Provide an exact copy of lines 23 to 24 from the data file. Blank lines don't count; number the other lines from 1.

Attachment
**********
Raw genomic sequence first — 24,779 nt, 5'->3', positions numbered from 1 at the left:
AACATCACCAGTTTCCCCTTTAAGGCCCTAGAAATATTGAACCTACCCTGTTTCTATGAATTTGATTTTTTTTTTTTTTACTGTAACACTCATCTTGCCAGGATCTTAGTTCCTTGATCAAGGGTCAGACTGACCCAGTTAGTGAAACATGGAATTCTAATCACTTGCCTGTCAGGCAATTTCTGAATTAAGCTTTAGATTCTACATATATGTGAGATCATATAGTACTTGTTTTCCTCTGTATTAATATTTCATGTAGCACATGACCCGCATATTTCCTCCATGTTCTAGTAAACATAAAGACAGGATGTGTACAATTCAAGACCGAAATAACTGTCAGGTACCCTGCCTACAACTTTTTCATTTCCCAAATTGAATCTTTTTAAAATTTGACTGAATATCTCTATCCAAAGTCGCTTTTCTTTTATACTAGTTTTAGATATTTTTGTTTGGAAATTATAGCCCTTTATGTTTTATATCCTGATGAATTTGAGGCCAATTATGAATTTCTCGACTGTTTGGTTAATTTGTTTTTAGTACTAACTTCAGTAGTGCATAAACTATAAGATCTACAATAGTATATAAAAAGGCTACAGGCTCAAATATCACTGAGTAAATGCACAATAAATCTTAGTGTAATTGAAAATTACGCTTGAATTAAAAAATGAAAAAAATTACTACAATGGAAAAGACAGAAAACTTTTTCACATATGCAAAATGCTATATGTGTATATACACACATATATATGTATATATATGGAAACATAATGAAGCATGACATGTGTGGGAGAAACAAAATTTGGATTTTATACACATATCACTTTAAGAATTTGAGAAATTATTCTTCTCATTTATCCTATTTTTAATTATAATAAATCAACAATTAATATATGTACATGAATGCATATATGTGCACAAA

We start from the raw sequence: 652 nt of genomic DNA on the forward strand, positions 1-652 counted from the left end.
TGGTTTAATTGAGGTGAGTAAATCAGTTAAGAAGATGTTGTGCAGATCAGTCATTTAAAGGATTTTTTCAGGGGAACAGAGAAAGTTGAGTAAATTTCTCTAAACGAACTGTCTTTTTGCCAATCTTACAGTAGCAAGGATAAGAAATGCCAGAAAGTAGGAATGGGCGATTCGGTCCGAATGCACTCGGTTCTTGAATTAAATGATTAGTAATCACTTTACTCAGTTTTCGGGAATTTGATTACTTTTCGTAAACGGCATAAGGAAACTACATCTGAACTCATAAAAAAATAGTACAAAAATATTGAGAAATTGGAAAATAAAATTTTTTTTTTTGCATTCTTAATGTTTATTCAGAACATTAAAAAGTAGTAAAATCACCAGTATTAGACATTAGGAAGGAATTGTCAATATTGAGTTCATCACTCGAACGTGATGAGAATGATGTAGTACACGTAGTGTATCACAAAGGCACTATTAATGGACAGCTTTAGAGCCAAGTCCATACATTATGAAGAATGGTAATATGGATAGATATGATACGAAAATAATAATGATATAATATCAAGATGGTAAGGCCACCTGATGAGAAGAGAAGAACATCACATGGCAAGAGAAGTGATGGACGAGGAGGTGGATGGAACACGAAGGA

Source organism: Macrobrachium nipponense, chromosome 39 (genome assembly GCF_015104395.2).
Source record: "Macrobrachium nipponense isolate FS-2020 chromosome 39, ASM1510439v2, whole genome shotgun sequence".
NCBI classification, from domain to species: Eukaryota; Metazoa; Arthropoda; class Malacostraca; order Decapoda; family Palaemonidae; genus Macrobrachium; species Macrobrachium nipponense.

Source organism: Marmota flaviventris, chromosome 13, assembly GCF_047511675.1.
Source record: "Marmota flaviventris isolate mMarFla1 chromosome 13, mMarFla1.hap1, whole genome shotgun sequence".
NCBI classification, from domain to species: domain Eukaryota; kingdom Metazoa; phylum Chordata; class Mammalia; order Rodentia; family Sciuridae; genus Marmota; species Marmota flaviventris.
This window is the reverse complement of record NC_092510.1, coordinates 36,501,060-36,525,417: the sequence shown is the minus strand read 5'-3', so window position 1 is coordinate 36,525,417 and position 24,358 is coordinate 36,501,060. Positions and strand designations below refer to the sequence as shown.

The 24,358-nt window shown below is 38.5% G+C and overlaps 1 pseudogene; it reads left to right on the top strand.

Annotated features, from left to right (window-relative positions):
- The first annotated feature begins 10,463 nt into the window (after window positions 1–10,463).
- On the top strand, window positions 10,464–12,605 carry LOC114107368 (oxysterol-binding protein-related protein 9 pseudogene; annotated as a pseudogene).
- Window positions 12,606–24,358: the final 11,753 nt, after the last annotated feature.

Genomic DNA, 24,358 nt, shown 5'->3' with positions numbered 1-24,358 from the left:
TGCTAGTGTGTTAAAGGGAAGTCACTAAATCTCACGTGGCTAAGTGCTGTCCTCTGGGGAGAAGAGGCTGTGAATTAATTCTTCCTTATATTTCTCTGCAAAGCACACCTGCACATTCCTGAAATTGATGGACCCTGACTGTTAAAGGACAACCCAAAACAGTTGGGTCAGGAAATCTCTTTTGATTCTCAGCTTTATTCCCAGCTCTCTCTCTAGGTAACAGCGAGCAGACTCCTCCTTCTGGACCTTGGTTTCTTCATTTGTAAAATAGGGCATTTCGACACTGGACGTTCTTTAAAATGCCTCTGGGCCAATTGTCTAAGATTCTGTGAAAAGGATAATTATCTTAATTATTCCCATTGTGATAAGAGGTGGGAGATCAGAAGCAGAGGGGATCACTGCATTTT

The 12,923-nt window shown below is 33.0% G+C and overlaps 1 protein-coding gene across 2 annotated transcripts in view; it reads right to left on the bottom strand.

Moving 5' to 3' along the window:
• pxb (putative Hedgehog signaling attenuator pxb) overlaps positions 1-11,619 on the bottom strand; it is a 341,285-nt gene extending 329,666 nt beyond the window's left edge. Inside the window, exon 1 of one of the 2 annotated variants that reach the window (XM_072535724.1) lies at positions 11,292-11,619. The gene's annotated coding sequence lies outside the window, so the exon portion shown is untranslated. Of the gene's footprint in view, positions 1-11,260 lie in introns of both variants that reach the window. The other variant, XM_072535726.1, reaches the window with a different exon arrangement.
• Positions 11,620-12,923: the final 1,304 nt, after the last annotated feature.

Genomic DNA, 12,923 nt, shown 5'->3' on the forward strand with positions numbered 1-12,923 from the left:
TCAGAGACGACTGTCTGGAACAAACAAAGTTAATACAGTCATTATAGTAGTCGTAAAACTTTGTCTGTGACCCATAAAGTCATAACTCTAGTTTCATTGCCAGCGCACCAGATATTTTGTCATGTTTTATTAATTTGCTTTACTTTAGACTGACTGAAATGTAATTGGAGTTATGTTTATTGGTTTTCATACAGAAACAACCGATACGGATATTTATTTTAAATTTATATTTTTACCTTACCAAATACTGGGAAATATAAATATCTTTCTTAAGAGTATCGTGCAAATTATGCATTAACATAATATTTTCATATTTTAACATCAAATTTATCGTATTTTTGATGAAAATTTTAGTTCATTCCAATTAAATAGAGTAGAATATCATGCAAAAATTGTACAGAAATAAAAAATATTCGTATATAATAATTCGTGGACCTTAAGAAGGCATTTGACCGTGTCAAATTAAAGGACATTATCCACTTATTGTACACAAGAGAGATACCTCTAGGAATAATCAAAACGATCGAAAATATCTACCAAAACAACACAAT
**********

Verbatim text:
Genomic DNA, 12,923 nt, shown 5'->3' on the forward strand with positions numbered 1-12,923 from the left:
TCAGAGACGACTGTCTGGAACAAACAAAGTTAATACAGTCATTATAGTAGTCGTAAAACTTTGTCTGTGACCCATAAAGTCATAACTCTAGTTTCATTGCCAGCGCACCAGATATTTTGTCATGTTTTATTAATTTGCTTTACTTTAGACTGACTGAAATGTAATTGGAGTTATGTTTATTGGTTTTCATACAGAAACAACCGATACGGATATTTATTTTAAATTTATATTTTTACCTTACCAAATACTGGGAAATATAAATATCTTTCTTAAGAGTATCGTGCAAATTATGCATTAACATAATATTTTCATATTTTAACATCAAATTTATCGTATTTTTGATGAAAATTTTAGTTCATTCCAATTAAATAGAGTAGAATATCATGCAAAAATTGTACAGAAATAAAAAATATTCGTATATAATAATTCGTGGACCTTAAGAAGGCATTTGACCGTGTCAAATTAAAGGACATTATCCACTTATTGTACACAAGAGAGATACCTCTAGGAATAATCAAAACGATCGAAAATATCTACCAAAACAACACAAT